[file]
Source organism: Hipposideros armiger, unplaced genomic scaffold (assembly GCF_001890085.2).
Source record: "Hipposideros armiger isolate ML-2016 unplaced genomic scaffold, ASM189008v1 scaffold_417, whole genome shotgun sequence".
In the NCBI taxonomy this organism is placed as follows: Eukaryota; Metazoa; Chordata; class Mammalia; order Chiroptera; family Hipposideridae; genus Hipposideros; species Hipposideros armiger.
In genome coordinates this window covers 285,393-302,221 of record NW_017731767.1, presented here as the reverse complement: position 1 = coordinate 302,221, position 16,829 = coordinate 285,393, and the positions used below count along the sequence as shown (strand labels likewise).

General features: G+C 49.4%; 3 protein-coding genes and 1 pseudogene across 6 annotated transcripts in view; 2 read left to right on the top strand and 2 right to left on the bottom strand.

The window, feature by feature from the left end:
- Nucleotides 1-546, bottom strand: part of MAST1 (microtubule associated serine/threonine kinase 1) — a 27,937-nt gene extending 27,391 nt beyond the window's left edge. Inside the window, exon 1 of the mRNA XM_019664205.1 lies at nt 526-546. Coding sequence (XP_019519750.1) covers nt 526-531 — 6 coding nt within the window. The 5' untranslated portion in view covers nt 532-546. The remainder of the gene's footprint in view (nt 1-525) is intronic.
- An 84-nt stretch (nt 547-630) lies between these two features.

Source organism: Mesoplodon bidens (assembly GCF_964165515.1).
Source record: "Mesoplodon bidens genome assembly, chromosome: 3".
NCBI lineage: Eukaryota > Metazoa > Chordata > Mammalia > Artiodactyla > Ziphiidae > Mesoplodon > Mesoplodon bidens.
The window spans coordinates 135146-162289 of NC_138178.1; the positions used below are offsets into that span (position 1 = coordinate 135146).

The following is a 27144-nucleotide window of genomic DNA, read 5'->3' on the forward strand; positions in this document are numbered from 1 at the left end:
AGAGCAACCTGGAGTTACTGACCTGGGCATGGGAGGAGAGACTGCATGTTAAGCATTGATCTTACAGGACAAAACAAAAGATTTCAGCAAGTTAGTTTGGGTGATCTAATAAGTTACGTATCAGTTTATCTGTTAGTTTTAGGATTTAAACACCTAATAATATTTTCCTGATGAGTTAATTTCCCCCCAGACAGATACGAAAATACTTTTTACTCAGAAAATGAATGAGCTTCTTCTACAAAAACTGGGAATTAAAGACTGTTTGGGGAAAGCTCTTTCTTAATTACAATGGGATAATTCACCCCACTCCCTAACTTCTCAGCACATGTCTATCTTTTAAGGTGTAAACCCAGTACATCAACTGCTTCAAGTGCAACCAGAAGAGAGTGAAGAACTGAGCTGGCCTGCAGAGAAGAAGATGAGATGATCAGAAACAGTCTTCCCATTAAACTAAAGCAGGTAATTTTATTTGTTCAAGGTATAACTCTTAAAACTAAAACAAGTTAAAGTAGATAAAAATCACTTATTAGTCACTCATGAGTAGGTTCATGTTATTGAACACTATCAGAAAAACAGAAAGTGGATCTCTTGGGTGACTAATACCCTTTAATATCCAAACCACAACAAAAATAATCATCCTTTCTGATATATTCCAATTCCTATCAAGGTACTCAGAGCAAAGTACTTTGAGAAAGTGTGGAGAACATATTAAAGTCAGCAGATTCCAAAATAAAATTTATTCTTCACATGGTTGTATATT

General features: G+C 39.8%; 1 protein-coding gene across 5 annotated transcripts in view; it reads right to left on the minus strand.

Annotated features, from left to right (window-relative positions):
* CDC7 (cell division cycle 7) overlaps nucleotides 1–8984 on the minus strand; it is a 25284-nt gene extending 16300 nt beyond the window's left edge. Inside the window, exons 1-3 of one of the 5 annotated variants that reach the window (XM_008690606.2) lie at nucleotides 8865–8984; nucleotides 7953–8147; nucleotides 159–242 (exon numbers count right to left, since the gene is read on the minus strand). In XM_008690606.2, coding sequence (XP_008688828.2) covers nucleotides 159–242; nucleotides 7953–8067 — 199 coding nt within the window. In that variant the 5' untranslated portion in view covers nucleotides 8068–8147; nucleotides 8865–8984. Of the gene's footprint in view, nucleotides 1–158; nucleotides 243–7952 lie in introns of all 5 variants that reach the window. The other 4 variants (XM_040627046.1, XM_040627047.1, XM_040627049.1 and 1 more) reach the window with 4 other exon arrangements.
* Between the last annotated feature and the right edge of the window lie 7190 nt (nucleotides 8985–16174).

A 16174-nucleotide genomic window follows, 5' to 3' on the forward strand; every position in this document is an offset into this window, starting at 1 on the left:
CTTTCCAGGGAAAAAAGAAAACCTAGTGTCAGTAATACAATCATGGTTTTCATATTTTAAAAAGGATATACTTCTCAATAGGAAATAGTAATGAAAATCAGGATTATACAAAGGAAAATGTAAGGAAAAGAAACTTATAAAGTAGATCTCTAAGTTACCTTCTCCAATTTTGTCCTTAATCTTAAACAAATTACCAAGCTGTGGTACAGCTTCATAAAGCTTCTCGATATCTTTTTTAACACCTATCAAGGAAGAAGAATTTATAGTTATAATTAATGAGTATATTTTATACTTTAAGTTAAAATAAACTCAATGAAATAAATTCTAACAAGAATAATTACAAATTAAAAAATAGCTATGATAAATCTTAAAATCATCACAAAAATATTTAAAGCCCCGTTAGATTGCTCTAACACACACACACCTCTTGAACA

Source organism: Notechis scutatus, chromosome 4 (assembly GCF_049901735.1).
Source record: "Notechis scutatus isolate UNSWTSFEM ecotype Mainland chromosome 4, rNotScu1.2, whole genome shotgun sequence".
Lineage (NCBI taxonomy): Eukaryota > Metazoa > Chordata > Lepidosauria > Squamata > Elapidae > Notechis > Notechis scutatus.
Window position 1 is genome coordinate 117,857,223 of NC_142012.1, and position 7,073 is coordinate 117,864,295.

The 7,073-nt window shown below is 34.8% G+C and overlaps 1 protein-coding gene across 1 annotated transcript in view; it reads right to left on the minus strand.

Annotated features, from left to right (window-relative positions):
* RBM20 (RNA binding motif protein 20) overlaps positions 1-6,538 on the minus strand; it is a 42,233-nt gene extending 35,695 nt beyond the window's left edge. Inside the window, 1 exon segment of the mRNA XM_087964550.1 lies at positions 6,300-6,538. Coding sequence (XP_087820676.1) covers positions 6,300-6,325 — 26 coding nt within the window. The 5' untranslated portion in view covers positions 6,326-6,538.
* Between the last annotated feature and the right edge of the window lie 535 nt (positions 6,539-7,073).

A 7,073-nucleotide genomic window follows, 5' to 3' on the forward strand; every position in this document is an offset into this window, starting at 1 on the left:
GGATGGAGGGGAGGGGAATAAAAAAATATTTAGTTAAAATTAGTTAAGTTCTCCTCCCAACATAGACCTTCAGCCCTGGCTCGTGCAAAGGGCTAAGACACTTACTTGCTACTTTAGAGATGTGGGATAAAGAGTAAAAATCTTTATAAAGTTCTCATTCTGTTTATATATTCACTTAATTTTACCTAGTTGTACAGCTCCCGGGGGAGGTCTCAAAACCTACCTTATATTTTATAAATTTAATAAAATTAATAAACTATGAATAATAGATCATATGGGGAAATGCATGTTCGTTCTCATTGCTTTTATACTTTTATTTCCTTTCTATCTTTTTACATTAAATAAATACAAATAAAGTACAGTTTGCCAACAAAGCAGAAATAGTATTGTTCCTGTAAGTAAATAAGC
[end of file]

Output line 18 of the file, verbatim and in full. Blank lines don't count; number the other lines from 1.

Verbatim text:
* Between the last annotated feature and the right edge of the window lie 7190 nt (nucleotides 8985–16174).